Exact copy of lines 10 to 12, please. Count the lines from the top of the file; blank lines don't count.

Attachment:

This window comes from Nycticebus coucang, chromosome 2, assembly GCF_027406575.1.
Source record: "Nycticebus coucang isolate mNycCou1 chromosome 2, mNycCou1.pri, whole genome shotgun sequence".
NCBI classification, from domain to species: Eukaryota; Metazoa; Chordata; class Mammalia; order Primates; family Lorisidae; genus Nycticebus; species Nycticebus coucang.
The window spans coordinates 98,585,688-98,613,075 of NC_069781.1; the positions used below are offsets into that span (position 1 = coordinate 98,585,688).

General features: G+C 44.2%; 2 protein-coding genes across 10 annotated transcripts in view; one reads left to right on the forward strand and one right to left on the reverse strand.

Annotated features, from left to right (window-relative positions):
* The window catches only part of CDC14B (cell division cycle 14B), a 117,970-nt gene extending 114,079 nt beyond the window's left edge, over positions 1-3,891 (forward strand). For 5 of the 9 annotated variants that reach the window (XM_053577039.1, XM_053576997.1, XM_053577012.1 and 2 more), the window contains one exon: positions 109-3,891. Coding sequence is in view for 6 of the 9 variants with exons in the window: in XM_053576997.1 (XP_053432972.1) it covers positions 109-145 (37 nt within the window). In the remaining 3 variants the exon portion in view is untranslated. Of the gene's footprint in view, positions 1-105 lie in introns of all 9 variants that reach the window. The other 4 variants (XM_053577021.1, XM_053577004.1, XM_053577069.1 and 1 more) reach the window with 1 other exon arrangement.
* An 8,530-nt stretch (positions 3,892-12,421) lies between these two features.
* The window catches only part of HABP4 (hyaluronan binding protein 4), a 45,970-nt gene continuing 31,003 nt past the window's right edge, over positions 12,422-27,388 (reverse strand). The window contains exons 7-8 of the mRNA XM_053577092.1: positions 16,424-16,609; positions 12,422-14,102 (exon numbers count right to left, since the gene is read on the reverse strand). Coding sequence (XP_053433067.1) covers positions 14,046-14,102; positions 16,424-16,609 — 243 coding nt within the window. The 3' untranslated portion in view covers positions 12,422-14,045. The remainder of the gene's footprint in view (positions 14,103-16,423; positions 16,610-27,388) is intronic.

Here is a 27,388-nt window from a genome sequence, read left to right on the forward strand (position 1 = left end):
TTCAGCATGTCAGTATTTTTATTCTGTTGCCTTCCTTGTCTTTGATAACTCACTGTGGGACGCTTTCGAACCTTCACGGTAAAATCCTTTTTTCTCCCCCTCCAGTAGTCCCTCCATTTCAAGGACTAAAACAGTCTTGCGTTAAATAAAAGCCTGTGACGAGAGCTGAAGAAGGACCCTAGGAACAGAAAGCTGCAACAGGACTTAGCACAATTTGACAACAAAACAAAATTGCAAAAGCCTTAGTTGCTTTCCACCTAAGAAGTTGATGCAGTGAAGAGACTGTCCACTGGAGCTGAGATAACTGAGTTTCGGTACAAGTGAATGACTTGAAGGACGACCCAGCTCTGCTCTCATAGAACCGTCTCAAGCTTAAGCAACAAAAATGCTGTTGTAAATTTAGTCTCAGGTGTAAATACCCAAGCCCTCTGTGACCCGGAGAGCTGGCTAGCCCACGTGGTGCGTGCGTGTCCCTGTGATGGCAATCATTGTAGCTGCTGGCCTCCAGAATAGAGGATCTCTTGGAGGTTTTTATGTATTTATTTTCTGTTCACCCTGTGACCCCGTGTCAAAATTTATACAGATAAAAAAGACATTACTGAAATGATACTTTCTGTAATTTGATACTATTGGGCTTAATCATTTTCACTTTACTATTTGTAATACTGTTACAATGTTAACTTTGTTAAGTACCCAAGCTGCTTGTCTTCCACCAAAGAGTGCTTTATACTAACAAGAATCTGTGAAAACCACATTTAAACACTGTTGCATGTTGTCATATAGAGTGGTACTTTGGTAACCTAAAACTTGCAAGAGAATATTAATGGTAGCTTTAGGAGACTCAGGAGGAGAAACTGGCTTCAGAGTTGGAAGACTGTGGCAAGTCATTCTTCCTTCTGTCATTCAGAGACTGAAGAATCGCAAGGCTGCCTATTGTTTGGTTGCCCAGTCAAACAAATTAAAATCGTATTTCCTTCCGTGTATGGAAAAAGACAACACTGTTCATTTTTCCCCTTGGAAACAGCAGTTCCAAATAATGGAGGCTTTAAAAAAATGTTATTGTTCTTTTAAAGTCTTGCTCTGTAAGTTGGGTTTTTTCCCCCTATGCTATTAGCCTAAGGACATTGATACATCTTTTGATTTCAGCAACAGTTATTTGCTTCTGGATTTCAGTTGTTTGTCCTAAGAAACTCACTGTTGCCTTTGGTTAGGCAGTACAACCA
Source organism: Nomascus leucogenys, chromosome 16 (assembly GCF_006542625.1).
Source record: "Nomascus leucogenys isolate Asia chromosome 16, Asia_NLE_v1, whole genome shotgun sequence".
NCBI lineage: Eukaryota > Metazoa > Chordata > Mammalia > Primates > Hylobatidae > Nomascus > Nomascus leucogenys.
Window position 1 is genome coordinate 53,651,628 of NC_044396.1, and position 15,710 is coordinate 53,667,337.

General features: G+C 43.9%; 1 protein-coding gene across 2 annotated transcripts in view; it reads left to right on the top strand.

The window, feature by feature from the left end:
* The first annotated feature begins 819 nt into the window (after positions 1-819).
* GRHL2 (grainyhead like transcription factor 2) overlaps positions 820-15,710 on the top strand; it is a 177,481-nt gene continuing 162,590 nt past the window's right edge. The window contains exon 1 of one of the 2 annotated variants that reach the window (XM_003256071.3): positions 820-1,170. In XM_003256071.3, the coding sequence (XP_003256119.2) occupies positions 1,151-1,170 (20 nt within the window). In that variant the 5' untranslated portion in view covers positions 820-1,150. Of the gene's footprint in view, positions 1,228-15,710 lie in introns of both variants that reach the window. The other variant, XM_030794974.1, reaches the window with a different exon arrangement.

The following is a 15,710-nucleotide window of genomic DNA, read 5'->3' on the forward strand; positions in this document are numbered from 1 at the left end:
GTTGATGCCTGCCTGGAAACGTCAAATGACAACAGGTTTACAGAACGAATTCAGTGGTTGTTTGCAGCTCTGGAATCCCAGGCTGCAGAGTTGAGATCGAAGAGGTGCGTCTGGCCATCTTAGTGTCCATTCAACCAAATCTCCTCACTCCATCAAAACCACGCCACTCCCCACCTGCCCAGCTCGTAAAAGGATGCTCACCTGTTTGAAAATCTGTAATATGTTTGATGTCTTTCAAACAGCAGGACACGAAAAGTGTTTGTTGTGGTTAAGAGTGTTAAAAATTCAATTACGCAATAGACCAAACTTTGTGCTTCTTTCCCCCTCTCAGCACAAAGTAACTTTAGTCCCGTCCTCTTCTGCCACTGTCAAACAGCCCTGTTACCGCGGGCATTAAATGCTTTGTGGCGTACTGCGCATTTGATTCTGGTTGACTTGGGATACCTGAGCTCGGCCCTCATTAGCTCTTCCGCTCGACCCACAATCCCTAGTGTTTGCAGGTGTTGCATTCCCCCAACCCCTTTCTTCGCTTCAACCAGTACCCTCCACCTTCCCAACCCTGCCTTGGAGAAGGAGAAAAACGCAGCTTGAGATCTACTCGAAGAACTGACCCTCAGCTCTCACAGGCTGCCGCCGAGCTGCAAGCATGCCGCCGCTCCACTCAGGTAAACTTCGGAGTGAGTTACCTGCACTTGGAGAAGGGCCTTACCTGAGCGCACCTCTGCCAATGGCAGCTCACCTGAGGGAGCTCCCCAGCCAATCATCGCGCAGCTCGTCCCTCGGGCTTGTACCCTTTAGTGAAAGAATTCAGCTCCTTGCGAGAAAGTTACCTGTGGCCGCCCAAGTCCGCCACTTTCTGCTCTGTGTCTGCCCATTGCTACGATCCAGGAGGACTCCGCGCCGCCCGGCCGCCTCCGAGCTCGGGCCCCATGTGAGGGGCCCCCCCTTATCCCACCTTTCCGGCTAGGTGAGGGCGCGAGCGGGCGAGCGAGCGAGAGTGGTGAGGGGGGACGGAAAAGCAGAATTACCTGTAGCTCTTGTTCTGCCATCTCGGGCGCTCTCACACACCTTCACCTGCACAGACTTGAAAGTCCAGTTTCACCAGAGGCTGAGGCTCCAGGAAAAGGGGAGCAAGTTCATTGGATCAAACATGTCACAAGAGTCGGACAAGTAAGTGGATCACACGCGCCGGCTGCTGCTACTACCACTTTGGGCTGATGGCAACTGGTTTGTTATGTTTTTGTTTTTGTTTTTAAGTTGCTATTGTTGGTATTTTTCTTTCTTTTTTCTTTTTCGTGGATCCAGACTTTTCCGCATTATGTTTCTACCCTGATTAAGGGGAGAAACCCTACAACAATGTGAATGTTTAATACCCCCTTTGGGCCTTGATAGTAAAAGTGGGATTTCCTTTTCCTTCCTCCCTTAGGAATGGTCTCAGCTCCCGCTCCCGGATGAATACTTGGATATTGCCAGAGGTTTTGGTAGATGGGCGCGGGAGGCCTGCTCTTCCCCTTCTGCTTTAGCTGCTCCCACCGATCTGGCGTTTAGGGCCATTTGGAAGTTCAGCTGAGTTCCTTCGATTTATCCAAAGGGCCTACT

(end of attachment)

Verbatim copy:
Here is a 27,388-nt window from a genome sequence, read left to right on the forward strand (position 1 = left end):
TTCAGCATGTCAGTATTTTTATTCTGTTGCCTTCCTTGTCTTTGATAACTCACTGTGGGACGCTTTCGAACCTTCACGGTAAAATCCTTTTTTCTCCCCCTCCAGTAGTCCCTCCATTTCAAGGACTAAAACAGTCTTGCGTTAAATAAAAGCCTGTGACGAGAGCTGAAGAAGGACCCTAGGAACAGAAAGCTGCAACAGGACTTAGCACAATTTGACAACAAAACAAAATTGCAAAAGCCTTAGTTGCTTTCCACCTAAGAAGTTGATGCAGTGAAGAGACTGTCCACTGGAGCTGAGATAACTGAGTTTCGGTACAAGTGAATGACTTGAAGGACGACCCAGCTCTGCTCTCATAGAACCGTCTCAAGCTTAAGCAACAAAAATGCTGTTGTAAATTTAGTCTCAGGTGTAAATACCCAAGCCCTCTGTGACCCGGAGAGCTGGCTAGCCCACGTGGTGCGTGCGTGTCCCTGTGATGGCAATCATTGTAGCTGCTGGCCTCCAGAATAGAGGATCTCTTGGAGGTTTTTATGTATTTATTTTCTGTTCACCCTGTGACCCCGTGTCAAAATTTATACAGATAAAAAAGACATTACTGAAATGATACTTTCTGTAATTTGATACTATTGGGCTTAATCATTTTCACTTTACTATTTGTAATACTGTTACAATGTTAACTTTGTTAAGTACCCAAGCTGCTTGTCTTCCACCAAAGAGTGCTTTATACTAACAAGAATCTGTGAAAACCACATTTAAACACTGTTGCATGTTGTCATATAGAGTGGTACTTTGGTAACCTAAAACTTGCAAGAGAATATTAATGGTAGCTTTAGGAGACTCAGGAGGAGAAACTGGCTTCAGAGTTGGAAGACTGTGGCAAGTCATTCTTCCTTCTGTCATTCAGAGACTGAAGAATCGCAAGGCTGCCTATTGTTTGGTTGCCCAGTCAAACAAATTAAAATCGTATTTCCTTCCGTGTATGGAAAAAGACAACACTGTTCATTTTTCCCCTTGGAAACAGCAGTTCCAAATAATGGAGGCTTTAAAAAAATGTTATTGTTCTTTTAAAGTCTTGCTCTGTAAGTTGGGTTTTTTCCCCCTATGCTATTAGCCTAAGGACATTGATACATCTTTTGATTTCAGCAACAGTTATTTGCTTCTGGATTTCAGTTGTTTGTCCTAAGAAACTCACTGTTGCCTTTGGTTAGGCAGTACAACCA
Source organism: Nomascus leucogenys, chromosome 16 (assembly GCF_006542625.1).